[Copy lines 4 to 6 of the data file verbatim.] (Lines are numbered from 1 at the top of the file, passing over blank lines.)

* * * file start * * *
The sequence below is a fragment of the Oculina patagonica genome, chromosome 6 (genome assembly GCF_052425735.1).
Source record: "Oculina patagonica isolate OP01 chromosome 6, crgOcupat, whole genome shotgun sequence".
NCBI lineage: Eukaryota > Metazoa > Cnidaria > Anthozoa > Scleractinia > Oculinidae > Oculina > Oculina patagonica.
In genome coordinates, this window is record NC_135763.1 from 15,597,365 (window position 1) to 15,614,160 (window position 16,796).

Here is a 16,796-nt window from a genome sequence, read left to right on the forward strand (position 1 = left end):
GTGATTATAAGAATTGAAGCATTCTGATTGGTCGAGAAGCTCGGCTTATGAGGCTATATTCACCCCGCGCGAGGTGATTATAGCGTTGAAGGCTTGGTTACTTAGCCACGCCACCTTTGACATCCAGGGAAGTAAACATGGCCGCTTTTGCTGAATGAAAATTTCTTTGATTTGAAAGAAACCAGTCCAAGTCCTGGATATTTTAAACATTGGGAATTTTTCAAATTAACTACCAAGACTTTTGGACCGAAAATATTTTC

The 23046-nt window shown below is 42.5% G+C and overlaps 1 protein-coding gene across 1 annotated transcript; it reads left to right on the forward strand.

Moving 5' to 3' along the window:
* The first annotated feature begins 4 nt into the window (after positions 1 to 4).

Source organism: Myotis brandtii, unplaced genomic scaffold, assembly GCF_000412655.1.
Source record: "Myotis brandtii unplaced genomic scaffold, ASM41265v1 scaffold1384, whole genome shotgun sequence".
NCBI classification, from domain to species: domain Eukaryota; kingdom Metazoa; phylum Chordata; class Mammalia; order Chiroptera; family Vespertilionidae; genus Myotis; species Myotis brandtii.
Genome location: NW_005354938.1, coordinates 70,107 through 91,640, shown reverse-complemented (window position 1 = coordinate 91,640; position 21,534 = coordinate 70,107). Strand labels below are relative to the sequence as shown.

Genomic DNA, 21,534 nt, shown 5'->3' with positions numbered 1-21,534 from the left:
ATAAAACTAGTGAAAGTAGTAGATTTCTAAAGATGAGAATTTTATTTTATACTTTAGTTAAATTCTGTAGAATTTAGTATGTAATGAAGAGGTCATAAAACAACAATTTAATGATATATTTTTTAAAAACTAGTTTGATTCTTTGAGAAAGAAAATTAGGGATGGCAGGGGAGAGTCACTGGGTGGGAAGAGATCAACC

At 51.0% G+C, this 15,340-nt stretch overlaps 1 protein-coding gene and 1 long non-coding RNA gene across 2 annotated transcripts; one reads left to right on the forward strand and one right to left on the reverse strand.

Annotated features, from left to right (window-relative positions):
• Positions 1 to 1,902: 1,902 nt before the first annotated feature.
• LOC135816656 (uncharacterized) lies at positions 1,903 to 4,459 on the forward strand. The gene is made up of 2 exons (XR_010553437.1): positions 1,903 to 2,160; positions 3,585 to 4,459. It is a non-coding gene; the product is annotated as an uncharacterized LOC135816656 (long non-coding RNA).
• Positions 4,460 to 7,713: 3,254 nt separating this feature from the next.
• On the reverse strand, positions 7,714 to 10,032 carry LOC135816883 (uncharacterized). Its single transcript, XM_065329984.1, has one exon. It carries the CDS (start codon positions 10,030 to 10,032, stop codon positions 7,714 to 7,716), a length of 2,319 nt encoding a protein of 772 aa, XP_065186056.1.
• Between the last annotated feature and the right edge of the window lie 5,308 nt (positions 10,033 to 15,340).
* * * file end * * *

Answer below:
In genome coordinates, this window is record NC_135763.1 from 15,597,365 (window position 1) to 15,614,160 (window position 16,796).

Here is a 16,796-nt window from a genome sequence, read left to right on the forward strand (position 1 = left end):
GTGATTATAAGAATTGAAGCATTCTGATTGGTCGAGAAGCTCGGCTTATGAGGCTATATTCACCCCGCGCGAGGTGATTATAGCGTTGAAGGCTTGGTTACTTAGCCACGCCACCTTTGACATCCAGGGAAGTAAACATGGCCGCTTTTGCTGAATGAAAATTTCTTTGATTTGAAAGAAACCAGTCCAAGTCCTGGATATTTTAAACATTGGGAATTTTTCAAATTAACTACCAAGACTTTTGGACCGAAAATATTTTC